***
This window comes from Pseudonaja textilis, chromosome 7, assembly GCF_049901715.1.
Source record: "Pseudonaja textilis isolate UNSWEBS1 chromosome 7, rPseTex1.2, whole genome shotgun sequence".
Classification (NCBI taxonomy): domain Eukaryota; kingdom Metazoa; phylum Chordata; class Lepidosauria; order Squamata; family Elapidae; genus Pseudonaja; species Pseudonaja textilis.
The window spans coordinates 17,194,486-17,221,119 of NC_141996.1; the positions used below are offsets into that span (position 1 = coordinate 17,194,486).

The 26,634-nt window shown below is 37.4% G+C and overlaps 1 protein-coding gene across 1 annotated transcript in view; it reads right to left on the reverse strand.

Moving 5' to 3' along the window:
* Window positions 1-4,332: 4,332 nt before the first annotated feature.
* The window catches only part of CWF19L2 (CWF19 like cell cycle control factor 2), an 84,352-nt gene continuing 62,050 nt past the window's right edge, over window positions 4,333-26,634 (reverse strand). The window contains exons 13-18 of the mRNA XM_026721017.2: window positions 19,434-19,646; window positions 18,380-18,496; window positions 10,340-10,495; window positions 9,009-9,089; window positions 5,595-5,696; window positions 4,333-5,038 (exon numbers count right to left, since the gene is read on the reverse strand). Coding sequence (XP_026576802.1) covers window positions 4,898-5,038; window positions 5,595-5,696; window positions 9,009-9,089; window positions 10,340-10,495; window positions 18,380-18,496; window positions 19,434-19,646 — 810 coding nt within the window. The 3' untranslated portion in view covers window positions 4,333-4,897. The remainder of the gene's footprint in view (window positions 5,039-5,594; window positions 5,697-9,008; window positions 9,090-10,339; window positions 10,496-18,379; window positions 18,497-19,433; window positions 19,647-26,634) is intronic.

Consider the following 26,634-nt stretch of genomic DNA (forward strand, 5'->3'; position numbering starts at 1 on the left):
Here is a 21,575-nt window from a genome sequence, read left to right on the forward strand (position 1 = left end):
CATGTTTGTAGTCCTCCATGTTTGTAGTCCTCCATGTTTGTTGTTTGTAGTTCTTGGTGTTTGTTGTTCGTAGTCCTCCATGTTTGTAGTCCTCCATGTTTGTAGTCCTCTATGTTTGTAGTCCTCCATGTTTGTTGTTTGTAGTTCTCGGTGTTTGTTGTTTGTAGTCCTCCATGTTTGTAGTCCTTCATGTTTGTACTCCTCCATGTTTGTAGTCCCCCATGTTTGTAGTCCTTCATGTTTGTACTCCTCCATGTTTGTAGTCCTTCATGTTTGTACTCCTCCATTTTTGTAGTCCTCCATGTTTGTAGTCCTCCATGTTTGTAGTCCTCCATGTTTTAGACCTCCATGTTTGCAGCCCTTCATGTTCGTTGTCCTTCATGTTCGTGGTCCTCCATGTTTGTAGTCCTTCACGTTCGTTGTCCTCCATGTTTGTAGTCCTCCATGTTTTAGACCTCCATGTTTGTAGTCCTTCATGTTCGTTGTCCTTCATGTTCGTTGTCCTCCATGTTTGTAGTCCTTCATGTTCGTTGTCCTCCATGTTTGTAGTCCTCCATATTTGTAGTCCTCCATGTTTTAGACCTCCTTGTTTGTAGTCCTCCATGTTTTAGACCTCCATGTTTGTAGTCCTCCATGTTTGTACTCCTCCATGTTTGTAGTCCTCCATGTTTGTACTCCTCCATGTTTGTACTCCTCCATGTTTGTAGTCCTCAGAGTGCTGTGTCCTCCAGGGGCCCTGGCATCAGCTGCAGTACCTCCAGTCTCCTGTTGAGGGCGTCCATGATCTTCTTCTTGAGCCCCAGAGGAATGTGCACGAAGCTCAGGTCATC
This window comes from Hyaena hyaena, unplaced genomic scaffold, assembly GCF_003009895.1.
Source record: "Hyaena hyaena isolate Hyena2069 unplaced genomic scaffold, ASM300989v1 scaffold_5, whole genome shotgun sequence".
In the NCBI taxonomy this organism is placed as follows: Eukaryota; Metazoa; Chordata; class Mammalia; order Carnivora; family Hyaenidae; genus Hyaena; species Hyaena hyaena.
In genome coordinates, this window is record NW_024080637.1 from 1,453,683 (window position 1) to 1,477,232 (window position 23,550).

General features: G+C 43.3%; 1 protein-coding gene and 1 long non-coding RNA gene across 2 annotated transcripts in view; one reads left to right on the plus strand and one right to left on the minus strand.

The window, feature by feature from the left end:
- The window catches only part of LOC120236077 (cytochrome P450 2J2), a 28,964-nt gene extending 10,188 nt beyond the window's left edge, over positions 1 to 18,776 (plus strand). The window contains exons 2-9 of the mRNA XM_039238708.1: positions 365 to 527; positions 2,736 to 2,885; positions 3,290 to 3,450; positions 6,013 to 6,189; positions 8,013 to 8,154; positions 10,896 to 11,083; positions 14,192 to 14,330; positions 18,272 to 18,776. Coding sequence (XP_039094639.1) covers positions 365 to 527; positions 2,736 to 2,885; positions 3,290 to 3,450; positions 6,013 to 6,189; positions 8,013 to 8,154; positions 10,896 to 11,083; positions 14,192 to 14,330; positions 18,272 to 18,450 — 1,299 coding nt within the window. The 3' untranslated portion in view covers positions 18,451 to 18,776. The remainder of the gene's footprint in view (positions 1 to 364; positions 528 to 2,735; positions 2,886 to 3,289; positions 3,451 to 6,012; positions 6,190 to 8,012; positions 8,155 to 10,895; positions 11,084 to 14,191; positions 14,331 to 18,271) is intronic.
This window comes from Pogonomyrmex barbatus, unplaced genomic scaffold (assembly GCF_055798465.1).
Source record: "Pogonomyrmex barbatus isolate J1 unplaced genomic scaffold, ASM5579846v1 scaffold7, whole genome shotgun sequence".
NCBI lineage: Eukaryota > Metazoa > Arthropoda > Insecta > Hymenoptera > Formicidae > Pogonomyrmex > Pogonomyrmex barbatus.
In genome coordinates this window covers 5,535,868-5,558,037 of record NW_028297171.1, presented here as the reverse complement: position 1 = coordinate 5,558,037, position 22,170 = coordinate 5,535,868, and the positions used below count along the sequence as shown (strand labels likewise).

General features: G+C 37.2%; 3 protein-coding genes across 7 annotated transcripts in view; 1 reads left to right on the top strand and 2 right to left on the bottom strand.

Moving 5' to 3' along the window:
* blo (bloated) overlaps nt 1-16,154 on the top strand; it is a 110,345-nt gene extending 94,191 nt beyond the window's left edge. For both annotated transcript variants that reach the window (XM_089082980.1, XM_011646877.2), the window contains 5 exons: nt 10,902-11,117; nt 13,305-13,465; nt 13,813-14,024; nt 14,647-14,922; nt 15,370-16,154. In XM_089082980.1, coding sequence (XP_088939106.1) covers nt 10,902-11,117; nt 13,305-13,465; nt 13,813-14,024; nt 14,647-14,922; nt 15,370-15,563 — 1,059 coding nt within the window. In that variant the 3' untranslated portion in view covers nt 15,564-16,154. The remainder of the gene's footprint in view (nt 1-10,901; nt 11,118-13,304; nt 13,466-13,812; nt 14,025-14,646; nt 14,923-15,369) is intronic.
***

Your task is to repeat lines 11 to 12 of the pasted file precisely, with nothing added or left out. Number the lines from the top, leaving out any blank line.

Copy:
CATGTTTGTAGTCCTCCATGTTTGTAGTCCTCCATGTTTGTTGTTTGTAGTTCTTGGTGTTTGTTGTTCGTAGTCCTCCATGTTTGTAGTCCTCCATGTTTGTAGTCCTCTATGTTTGTAGTCCTCCATGTTTGTTGTTTGTAGTTCTCGGTGTTTGTTGTTTGTAGTCCTCCATGTTTGTAGTCCTTCATGTTTGTACTCCTCCATGTTTGTAGTCCCCCATGTTTGTAGTCCTTCATGTTTGTACTCCTCCATGTTTGTAGTCCTTCATGTTTGTACTCCTCCATTTTTGTAGTCCTCCATGTTTGTAGTCCTCCATGTTTGTAGTCCTCCATGTTTTAGACCTCCATGTTTGCAGCCCTTCATGTTCGTTGTCCTTCATGTTCGTGGTCCTCCATGTTTGTAGTCCTTCACGTTCGTTGTCCTCCATGTTTGTAGTCCTCCATGTTTTAGACCTCCATGTTTGTAGTCCTTCATGTTCGTTGTCCTTCATGTTCGTTGTCCTCCATGTTTGTAGTCCTTCATGTTCGTTGTCCTCCATGTTTGTAGTCCTCCATATTTGTAGTCCTCCATGTTTTAGACCTCCTTGTTTGTAGTCCTCCATGTTTTAGACCTCCATGTTTGTAGTCCTCCATGTTTGTACTCCTCCATGTTTGTAGTCCTCCATGTTTGTACTCCTCCATGTTTGTACTCCTCCATGTTTGTAGTCCTCAGAGTGCTGTGTCCTCCAGGGGCCCTGGCATCAGCTGCAGTACCTCCAGTCTCCTGTTGAGGGCGTCCATGATCTTCTTCTTGAGCCCCAGAGGAATGTGCACGAAGCTCAGGTCATC
This window comes from Hyaena hyaena, unplaced genomic scaffold, assembly GCF_003009895.1.